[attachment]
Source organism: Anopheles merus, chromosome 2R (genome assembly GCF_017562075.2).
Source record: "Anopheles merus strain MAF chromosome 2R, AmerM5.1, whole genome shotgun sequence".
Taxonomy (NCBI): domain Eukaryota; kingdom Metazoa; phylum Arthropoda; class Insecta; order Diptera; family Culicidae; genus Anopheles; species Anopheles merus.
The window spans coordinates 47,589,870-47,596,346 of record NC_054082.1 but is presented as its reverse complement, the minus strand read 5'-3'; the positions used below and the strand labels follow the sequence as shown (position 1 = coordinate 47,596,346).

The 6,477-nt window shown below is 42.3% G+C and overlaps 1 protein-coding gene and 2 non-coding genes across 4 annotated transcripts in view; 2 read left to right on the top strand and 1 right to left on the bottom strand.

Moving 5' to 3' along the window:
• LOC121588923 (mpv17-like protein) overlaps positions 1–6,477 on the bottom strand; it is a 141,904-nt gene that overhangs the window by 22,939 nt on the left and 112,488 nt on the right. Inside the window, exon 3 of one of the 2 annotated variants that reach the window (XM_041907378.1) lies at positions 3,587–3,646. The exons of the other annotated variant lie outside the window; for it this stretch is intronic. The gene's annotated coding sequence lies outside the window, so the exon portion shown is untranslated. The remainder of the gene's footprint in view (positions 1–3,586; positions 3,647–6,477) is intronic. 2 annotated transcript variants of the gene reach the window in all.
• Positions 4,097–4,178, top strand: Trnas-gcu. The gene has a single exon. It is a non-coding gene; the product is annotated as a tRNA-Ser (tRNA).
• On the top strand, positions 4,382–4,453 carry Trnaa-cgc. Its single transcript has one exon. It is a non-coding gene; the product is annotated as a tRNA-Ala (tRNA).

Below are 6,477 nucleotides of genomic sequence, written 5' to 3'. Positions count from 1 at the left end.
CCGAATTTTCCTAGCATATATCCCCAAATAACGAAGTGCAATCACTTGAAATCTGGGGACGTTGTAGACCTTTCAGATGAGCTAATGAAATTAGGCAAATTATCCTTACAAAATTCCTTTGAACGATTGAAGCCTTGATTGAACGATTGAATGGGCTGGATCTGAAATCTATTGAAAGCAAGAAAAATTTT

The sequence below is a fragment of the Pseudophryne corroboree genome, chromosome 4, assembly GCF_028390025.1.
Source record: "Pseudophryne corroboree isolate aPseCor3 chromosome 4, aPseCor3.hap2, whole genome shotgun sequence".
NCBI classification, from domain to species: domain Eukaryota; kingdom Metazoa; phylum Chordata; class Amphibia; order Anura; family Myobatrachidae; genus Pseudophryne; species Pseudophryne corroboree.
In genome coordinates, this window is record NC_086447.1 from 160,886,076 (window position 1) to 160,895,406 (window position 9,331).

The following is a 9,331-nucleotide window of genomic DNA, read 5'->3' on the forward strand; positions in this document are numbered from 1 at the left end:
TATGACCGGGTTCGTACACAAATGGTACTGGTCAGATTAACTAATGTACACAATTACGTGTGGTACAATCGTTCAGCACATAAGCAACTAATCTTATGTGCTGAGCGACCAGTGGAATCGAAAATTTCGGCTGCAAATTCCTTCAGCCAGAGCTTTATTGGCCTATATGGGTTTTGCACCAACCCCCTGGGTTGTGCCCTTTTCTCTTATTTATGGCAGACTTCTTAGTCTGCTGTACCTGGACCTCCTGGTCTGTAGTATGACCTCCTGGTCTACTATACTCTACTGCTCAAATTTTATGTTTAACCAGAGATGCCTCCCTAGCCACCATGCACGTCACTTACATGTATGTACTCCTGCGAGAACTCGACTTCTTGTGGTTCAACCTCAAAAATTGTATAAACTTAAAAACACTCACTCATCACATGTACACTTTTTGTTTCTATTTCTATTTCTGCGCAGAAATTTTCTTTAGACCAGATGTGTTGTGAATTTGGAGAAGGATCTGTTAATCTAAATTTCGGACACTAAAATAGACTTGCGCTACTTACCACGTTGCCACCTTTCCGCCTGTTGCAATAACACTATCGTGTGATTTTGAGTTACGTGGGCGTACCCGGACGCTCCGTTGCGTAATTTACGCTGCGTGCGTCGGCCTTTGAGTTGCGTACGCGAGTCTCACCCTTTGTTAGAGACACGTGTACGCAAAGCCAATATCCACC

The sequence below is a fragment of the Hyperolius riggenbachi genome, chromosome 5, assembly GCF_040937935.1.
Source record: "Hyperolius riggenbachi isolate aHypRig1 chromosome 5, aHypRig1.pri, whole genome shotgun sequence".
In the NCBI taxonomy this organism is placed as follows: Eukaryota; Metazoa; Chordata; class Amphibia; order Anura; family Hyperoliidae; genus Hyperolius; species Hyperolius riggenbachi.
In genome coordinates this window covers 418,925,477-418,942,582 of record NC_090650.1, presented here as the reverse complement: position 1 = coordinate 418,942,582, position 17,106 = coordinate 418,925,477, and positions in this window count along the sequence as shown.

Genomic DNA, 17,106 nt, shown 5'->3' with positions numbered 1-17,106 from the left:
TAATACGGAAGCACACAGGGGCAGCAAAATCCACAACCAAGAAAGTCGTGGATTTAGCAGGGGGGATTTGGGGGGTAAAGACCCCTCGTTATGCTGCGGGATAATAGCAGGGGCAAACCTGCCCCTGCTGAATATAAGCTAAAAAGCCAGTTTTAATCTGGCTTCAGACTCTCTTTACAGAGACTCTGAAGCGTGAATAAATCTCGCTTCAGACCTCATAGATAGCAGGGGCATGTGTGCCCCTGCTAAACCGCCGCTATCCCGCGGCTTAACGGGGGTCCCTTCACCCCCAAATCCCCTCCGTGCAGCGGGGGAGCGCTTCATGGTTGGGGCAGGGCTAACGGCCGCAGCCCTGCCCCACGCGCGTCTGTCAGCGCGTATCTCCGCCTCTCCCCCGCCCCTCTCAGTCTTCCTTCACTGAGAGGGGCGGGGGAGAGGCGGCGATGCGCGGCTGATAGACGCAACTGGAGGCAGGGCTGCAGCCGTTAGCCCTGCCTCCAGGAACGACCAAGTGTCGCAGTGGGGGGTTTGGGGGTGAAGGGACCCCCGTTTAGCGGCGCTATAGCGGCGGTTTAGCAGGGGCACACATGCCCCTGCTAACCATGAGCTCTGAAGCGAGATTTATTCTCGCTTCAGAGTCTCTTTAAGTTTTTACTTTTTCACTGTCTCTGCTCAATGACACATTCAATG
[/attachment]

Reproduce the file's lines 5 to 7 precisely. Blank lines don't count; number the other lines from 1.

The 6,477-nt window shown below is 42.3% G+C and overlaps 1 protein-coding gene and 2 non-coding genes across 4 annotated transcripts in view; 2 read left to right on the top strand and 1 right to left on the bottom strand.

Moving 5' to 3' along the window:
• LOC121588923 (mpv17-like protein) overlaps positions 1–6,477 on the bottom strand; it is a 141,904-nt gene that overhangs the window by 22,939 nt on the left and 112,488 nt on the right. Inside the window, exon 3 of one of the 2 annotated variants that reach the window (XM_041907378.1) lies at positions 3,587–3,646. The exons of the other annotated variant lie outside the window; for it this stretch is intronic. The gene's annotated coding sequence lies outside the window, so the exon portion shown is untranslated. The remainder of the gene's footprint in view (positions 1–3,586; positions 3,647–6,477) is intronic. 2 annotated transcript variants of the gene reach the window in all.